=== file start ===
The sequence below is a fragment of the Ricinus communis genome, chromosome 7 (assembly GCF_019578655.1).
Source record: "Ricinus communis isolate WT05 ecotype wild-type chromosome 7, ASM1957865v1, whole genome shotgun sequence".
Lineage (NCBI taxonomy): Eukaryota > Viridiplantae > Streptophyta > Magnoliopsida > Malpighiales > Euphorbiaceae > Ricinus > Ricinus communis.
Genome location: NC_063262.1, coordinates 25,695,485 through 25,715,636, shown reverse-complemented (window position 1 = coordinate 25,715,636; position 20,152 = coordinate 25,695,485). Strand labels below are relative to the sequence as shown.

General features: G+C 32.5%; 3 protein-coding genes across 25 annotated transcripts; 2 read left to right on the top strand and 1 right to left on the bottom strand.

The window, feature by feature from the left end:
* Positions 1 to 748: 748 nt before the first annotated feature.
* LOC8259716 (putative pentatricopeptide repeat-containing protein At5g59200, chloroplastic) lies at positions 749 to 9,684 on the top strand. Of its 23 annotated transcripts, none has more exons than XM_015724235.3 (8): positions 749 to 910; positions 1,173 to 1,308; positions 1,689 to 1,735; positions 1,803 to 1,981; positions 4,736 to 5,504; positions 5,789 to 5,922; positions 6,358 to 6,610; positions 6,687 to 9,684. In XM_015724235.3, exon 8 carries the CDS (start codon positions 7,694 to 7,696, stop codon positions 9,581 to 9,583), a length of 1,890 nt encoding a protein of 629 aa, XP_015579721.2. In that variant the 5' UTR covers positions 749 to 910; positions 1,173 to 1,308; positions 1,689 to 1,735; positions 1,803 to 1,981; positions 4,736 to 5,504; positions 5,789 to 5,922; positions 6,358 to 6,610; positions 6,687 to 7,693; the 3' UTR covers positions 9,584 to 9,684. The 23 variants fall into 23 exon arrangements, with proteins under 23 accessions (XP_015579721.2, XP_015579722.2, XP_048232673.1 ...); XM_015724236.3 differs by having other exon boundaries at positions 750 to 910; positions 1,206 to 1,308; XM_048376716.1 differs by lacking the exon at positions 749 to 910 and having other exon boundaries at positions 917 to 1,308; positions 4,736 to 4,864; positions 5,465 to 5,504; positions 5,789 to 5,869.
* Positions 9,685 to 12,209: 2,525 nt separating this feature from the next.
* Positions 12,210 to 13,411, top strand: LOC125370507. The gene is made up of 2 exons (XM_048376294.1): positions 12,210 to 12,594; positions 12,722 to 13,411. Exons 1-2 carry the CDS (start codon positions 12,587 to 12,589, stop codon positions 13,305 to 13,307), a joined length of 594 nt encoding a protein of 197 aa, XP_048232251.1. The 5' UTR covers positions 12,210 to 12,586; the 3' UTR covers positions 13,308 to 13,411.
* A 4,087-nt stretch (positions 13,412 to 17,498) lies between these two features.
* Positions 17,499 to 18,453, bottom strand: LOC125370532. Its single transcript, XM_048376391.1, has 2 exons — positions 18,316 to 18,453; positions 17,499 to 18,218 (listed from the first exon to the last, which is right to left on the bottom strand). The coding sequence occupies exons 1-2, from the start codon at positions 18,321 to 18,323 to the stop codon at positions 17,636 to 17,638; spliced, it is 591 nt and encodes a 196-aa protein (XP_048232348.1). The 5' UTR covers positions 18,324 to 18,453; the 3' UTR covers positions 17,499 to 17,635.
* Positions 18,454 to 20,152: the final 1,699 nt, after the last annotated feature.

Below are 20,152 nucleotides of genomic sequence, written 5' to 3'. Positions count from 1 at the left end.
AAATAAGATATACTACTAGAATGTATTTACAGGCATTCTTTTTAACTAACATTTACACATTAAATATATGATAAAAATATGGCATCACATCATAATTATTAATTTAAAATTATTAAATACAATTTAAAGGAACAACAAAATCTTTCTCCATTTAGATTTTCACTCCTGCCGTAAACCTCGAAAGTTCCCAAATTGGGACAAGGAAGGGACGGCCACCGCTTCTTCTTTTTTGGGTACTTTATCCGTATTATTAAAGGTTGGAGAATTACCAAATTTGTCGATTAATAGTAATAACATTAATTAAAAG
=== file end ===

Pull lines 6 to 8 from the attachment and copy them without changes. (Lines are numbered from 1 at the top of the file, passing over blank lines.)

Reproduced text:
The window, feature by feature from the left end:
* Positions 1 to 748: 748 nt before the first annotated feature.
* LOC8259716 (putative pentatricopeptide repeat-containing protein At5g59200, chloroplastic) lies at positions 749 to 9,684 on the top strand. Of its 23 annotated transcripts, none has more exons than XM_015724235.3 (8): positions 749 to 910; positions 1,173 to 1,308; positions 1,689 to 1,735; positions 1,803 to 1,981; positions 4,736 to 5,504; positions 5,789 to 5,922; positions 6,358 to 6,610; positions 6,687 to 9,684. In XM_015724235.3, exon 8 carries the CDS (start codon positions 7,694 to 7,696, stop codon positions 9,581 to 9,583), a length of 1,890 nt encoding a protein of 629 aa, XP_015579721.2. In that variant the 5' UTR covers positions 749 to 910; positions 1,173 to 1,308; positions 1,689 to 1,735; positions 1,803 to 1,981; positions 4,736 to 5,504; positions 5,789 to 5,922; positions 6,358 to 6,610; positions 6,687 to 7,693; the 3' UTR covers positions 9,584 to 9,684. The 23 variants fall into 23 exon arrangements, with proteins under 23 accessions (XP_015579721.2, XP_015579722.2, XP_048232673.1 ...); XM_015724236.3 differs by having other exon boundaries at positions 750 to 910; positions 1,206 to 1,308; XM_048376716.1 differs by lacking the exon at positions 749 to 910 and having other exon boundaries at positions 917 to 1,308; positions 4,736 to 4,864; positions 5,465 to 5,504; positions 5,789 to 5,869.